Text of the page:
The Daniel Guggenheim School of Aerospace Engineering at Georgia Tech

Academics

ASDL provides a comprehensive systems engineering and advanced design methods curriculum that enables its students to become the future leaders of the aerospace systems industry.

Awards & Honors

ASDL has been named a Center of Excellence (COE) by the National Aeronautics and Space Administration under the University Research Engineering Technology Institute (URETI) on Aeropropulsion and Power Technology (UAPT) program and by the Federal Aviation Administration for Aircraft Noise and Aviation Emissions Mitigation as well as the new Air Transportation COE for Alternative Jet fuels and the Environment.

Strategic Vision

In a broad sense, the basic aim of current and future research at ASDL is to be a leader in aerospace systems design. ASDL aims to accomplish this by fulfilling several roles:

Being a leading developer of design methods suitable for the design of all types of complex systems. These complex systems can include airframe and propulsion concepts, torpedoes, missiles, ships, rotorcraft, unmanned aerial vehicles, power generators, etc. Providing a point of dissemination for cutting-edge research to government, academia, and industry; Being a strong advocate of those fields critical to the continued maturation of the industry, such as improved safety, reduced environmental impact, lower acquisition and operating cost, etc Training the next generation of highly-qualified engineers for industry and the government

Congratulations to the ASDL Students that Passed the Ph.D. Qualifying Examinations in Fall 2017!

(1/26/2017)

ASDL is proud to announce that the following students in our lab have passed the Ph.D. qualifying exams this Fall:


Patrick Meyer
Wil Roberts
Mackenzie Lau
Matthew Guckenberger
Esma Karagoz
Fatma Karagoz
Roger Lascorz
Darshan Sarojini

Congratulations December 2016 ASDL Graduates!

(1/11/2017)

MS:
Ryan Armstrong
Ethan Evans
Aroua Gharbi
Andrew Hull
Mason Levy
Po-Nien Lin
Matthew Miller
Ramtin Motahar
Devan Thanki

PhD:
John Dykes
Sayan Ghosh
Vadim Kim
David Rancourt
Dennis Siedlak
Adam Siegel
Halil Sahin Tetik


Happy Holidays

(12/15/2016)

We here at ASDL would like to wish you a happy holidays.



Happy Holidays from ASDL

Congratulations to the ASDL Students that Passed the Ph.D. Qualifying Examinations in Fall 2016!

(11/1/2016)

ASDL is proud to announce that the following students in our lab have passed the Ph.D. qualifying exams this Fall:


Jai Ahuja
Mayank Bendarkar
Manuel Diaz
Raphael Gautier
John Mines
Christian Perron
Manish Pokhrel
Coline Ramee
Matthew Schmit
Kisun Song

For more information click here

ASDL Grad Student Named Student of the Year

(3/3/2016)

Aerospace engineering grad student Evan Harrison has been selected as the 2016 Department of Transportation Student of the Year for the FAA Centers of Excellence.The 25-year-old Washington, GA native traveled to Washington, DC in January to formally receive the honor from the Department of Transportation.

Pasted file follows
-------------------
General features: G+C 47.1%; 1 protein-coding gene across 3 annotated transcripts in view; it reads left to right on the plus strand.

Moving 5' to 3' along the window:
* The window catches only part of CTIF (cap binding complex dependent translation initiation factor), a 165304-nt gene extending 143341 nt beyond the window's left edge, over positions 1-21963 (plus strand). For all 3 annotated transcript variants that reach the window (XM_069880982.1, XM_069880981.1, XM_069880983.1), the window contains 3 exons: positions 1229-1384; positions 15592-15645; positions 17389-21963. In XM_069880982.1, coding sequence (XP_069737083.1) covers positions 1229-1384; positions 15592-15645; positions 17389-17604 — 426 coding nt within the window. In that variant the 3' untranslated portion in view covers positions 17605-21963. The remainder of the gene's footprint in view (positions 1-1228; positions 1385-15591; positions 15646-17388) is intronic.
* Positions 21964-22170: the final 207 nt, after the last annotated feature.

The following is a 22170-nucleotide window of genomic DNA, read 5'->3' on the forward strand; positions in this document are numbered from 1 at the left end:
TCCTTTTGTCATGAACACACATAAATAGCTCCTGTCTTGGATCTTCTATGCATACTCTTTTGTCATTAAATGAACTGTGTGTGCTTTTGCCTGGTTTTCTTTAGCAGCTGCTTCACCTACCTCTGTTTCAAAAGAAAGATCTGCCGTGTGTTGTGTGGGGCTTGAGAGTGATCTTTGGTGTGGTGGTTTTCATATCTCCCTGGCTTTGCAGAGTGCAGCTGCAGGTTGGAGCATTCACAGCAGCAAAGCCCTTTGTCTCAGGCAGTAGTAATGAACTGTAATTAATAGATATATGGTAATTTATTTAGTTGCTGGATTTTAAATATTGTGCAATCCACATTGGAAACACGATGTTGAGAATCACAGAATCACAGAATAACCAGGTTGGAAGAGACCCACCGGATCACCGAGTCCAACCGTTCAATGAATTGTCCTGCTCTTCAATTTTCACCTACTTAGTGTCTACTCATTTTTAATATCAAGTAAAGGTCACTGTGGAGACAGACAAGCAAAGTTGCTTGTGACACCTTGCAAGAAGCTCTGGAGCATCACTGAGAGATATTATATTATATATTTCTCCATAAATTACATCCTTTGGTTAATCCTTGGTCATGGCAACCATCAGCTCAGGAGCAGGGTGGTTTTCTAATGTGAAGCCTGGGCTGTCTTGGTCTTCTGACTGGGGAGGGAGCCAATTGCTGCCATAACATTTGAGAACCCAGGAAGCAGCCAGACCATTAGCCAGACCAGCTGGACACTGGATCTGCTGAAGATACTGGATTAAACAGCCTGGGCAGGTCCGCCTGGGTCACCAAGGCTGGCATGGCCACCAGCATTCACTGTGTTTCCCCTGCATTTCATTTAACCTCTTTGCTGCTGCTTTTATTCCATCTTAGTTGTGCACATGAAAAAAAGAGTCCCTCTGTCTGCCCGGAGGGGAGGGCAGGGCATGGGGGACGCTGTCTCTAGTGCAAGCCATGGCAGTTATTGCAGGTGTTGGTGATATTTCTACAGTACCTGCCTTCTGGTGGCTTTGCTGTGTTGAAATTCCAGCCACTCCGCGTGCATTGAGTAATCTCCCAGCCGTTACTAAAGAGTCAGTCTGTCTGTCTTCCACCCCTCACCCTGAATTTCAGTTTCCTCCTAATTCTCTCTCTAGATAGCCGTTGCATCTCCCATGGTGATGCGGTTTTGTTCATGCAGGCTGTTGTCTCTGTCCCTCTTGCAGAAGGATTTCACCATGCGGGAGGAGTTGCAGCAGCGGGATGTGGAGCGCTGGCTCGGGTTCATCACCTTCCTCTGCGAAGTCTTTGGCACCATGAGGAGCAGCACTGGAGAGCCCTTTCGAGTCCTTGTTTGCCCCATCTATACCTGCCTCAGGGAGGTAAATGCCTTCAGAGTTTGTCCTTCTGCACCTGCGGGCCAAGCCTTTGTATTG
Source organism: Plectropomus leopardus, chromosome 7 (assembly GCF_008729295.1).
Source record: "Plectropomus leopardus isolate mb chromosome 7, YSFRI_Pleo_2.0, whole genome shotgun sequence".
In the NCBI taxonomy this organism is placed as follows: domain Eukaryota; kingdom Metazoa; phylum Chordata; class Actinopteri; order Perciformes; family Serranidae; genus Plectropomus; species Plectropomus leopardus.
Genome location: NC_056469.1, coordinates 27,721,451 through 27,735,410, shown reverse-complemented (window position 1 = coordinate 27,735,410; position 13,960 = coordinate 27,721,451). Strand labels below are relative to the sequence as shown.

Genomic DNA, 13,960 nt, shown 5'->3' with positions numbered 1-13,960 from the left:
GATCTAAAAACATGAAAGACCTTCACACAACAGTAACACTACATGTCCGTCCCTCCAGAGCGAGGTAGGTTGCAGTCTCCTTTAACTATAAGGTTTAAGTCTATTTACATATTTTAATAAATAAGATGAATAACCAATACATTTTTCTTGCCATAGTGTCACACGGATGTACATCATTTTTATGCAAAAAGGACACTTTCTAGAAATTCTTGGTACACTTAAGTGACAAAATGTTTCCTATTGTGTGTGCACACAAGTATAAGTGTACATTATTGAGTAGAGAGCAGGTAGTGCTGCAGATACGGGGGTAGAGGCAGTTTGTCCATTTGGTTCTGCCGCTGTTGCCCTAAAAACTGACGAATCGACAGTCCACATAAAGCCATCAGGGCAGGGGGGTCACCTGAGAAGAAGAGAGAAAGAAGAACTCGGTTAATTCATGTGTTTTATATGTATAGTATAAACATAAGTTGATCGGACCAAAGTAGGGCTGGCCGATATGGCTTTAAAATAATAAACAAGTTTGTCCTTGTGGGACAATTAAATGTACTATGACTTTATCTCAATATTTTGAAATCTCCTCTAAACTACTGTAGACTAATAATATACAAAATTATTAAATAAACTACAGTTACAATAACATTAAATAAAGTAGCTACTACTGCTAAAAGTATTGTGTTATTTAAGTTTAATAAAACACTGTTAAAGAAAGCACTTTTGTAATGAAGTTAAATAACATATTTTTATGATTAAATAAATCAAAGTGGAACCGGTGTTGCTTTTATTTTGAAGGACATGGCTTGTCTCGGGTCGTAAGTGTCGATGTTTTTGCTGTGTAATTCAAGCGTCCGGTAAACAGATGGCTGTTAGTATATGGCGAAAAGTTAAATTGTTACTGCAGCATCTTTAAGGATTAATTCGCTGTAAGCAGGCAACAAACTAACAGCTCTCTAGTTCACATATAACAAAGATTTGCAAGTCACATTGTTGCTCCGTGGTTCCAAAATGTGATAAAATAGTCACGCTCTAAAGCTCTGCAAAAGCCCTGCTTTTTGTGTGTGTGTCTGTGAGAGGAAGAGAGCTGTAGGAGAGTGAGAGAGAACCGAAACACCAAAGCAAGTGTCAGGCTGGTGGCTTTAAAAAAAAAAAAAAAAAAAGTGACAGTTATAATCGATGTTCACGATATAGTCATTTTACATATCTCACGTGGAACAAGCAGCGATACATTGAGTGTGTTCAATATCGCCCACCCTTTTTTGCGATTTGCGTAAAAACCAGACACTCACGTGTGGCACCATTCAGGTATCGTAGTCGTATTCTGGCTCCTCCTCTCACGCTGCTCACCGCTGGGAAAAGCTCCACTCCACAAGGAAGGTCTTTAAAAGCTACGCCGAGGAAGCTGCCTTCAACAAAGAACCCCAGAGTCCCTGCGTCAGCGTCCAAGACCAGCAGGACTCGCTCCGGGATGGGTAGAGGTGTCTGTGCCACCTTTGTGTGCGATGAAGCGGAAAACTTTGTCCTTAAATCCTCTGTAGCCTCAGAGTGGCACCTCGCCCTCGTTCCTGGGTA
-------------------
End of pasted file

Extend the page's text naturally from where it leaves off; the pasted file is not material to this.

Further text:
Harrison, a doctoral student, is one of several students working with ASDL director Dr. Dimitri Mavris and research engineer Dr. Hernando Jimenez on the Partnership to Enhance General Aviation Safety Accessibility and Sustainability (PEGASAS), FAA Center of Excellence for General Aviation. Harrison’s project, Safety Analysis for General Aviation, aims at enhancing the safety of general aviation operations through the improved use of flight data.

“Ultimately, we want to identify unsafe states, so we can better predict problems and trends in general aviation, and formulate effective safety enhancements” said Harrison.

Harrison and his fellow researchers are comparing data collected with on-board recorders with aircraft performance models developed by the team that seek to predict aircraft behavior and response under different conditions. While commercial airplanes already record many flight parameters, and some carriers share anonymized data for safety analysis, this practice is voluntary and not widely adopted in general aviation.

Models describing the aircraft’s behavior must capture extreme conditions, common in safety-critical events, with great accuracy. These models are helping Harrison’s team to understand the energy state of aircraft at any given time, and to use energy-based metrics as a method for identifying unsafe states.

“If you look at time-stamped recordings of the aircraft’s flight – and use our models to estimate key parameters that are not recorded, like lift, drag, weight, and thrust – you can describe its performance more completely. Retrospectively, then, we can analyze when an aircraft has flown too close to the boundary of its performance envelope.”

Harrison has developed a detailed internal combustion cycle engine model that uses engine characteristics to predict the power output over a wide range of conditions. His efforts to develop, test, and validate the model against little published data available presented numerous difficulties.

“He tackled them with creativity and a sound technical foundation,” said Jimenez.

“Evan also collaborated with other graduate students working in this project to integrate, test, and validate aerodynamic and propulsion models against aircraft performance data. He even made some important refinements to his model to better use the data to infer the propulsive characteristics.”

Congratulations to the ASDL Students that Passed the Ph.D. Qualifying Examinations in Spring 2016!

(2/2/2016)

ASDL is proud to announce that the following students in our lab have passed the Ph.D. qualifying exams this Spring:


Younghoon Choi
Zachary Fisher
Etienne Demers Bouchard
Eric Inclan
Kevin Reilley
Mingxuan Shi

For more information click here

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